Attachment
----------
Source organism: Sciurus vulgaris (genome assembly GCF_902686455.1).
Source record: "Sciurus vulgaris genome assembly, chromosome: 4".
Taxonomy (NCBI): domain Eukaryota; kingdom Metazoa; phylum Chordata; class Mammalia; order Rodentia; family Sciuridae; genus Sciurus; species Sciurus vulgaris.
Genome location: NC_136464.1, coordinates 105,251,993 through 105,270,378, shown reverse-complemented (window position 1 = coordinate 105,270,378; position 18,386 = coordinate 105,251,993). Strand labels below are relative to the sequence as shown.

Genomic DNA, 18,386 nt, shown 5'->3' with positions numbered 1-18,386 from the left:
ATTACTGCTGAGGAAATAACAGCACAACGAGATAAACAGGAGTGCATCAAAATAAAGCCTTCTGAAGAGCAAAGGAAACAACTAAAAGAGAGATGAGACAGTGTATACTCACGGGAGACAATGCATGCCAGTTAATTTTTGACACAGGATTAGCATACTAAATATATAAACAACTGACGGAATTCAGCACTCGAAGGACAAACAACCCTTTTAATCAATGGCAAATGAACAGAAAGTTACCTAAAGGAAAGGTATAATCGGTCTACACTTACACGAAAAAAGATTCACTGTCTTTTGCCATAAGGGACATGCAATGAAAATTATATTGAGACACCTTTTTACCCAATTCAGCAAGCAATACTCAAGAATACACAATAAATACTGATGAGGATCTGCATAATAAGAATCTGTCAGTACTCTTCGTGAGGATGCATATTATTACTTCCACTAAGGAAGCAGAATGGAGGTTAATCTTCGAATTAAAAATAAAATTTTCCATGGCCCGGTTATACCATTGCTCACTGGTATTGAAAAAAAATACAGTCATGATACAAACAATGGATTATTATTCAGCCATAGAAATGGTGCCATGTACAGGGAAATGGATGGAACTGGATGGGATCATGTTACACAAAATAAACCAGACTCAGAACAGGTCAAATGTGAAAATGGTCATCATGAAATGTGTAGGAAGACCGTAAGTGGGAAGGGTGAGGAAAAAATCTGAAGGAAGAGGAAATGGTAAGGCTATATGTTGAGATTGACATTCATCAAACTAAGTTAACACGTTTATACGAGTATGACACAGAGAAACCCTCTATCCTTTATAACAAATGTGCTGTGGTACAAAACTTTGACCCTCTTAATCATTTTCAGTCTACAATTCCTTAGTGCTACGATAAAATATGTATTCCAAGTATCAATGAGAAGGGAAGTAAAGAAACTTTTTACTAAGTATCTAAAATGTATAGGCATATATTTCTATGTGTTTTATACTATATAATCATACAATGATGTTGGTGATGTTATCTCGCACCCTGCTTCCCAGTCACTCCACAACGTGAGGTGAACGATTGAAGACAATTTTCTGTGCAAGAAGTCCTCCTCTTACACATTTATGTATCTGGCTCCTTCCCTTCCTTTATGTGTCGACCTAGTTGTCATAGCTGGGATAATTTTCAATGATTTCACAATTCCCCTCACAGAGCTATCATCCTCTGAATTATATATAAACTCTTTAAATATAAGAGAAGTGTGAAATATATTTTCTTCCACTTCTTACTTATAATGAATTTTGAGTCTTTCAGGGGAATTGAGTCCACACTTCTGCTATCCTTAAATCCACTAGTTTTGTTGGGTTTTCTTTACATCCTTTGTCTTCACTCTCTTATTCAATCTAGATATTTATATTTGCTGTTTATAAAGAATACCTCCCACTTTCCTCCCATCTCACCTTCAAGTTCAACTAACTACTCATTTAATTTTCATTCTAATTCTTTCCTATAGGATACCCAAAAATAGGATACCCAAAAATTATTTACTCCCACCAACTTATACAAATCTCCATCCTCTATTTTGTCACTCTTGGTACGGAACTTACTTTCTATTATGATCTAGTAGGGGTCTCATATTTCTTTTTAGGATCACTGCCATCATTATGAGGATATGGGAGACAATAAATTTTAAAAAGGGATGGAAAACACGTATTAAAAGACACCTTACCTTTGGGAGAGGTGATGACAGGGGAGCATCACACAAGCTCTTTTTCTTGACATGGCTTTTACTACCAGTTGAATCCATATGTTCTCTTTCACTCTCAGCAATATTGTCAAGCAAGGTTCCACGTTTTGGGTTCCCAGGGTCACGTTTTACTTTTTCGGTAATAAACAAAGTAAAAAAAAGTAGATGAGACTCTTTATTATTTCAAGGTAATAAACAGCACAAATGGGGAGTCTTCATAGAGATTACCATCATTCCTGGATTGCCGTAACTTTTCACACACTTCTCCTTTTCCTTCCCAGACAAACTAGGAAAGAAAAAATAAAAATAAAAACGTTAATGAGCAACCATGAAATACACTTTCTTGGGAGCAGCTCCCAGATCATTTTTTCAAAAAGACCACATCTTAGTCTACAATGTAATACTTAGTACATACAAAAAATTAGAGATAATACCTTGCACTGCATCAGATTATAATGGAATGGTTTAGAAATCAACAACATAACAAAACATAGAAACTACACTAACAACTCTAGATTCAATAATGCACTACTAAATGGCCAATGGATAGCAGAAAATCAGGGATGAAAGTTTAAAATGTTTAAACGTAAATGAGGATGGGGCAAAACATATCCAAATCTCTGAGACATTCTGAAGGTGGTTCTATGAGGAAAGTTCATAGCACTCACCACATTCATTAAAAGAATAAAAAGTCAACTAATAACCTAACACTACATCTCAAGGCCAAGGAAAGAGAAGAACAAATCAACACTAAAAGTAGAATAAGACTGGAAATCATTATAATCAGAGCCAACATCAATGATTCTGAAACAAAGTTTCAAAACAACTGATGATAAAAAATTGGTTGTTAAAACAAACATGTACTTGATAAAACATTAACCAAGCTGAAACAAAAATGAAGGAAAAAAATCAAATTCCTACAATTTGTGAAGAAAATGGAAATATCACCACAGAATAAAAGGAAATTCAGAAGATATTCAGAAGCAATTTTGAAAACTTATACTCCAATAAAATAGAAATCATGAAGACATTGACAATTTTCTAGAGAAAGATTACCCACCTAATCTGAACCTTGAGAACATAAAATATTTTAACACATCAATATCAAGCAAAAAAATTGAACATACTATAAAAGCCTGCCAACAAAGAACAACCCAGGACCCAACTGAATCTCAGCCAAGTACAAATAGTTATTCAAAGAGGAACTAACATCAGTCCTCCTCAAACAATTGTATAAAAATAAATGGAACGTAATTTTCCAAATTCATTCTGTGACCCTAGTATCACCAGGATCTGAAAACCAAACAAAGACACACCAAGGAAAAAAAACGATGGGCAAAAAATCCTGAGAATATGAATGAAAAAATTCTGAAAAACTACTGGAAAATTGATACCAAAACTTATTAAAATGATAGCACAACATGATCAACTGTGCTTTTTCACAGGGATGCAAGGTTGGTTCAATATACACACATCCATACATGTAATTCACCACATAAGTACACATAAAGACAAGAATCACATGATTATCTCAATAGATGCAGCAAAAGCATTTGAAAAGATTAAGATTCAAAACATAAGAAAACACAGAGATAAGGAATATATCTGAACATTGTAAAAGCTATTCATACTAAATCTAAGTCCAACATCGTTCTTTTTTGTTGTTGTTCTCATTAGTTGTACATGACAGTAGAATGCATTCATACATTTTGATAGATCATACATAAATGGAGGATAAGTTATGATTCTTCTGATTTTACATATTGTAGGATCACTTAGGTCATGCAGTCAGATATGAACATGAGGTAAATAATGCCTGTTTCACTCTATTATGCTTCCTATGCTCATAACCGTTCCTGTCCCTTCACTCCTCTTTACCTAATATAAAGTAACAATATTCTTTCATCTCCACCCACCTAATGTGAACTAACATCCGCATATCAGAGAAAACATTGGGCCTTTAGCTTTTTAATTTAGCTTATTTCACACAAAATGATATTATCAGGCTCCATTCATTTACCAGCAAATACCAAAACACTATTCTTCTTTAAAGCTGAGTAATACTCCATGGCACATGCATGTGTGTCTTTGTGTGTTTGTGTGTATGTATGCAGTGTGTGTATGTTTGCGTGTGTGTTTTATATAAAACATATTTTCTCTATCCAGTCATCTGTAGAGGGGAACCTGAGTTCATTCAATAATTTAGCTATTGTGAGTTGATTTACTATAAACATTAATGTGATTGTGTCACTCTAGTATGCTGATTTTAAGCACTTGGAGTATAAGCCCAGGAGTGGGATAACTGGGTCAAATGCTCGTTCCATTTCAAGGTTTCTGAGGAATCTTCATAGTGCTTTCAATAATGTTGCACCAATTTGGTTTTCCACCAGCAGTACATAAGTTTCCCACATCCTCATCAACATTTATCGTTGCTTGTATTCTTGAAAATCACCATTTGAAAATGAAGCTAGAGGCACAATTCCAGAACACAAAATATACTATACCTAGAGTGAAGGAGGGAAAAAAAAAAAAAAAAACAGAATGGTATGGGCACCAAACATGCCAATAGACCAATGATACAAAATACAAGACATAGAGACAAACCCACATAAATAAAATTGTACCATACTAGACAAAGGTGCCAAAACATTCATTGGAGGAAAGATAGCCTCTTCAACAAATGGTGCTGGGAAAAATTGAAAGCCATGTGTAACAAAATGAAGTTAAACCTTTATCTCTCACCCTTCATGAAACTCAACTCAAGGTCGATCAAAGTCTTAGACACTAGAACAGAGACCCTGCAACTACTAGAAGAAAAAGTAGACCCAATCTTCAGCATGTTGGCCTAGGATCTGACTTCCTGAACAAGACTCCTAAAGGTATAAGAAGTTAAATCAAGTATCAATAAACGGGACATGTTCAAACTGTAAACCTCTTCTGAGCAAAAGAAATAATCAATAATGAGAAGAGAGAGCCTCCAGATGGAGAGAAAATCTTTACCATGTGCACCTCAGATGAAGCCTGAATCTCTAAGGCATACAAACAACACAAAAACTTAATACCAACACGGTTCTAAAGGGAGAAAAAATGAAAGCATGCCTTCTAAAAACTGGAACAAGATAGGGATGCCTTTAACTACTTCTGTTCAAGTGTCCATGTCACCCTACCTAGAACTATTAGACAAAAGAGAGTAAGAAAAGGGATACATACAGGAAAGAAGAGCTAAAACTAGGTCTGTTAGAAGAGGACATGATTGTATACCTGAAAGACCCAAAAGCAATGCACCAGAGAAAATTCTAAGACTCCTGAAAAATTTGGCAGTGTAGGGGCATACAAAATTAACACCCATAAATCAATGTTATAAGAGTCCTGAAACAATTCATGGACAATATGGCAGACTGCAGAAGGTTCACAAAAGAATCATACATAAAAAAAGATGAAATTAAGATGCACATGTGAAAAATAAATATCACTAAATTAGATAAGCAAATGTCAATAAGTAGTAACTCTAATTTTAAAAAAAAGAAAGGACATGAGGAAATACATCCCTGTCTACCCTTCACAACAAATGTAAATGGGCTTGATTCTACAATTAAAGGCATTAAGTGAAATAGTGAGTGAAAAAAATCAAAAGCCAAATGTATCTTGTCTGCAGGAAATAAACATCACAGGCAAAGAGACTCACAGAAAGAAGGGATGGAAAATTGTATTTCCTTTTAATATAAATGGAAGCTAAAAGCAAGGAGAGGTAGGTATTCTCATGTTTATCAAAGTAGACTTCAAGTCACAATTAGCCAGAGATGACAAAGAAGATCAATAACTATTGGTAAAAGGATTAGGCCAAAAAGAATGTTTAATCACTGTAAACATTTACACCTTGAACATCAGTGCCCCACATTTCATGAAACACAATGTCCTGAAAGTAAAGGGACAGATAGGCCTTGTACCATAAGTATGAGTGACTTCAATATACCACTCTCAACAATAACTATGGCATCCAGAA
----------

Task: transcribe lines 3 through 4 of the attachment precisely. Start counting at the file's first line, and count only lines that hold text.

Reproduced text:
Taxonomy (NCBI): domain Eukaryota; kingdom Metazoa; phylum Chordata; class Mammalia; order Rodentia; family Sciuridae; genus Sciurus; species Sciurus vulgaris.
Genome location: NC_136464.1, coordinates 105,251,993 through 105,270,378, shown reverse-complemented (window position 1 = coordinate 105,270,378; position 18,386 = coordinate 105,251,993). Strand labels below are relative to the sequence as shown.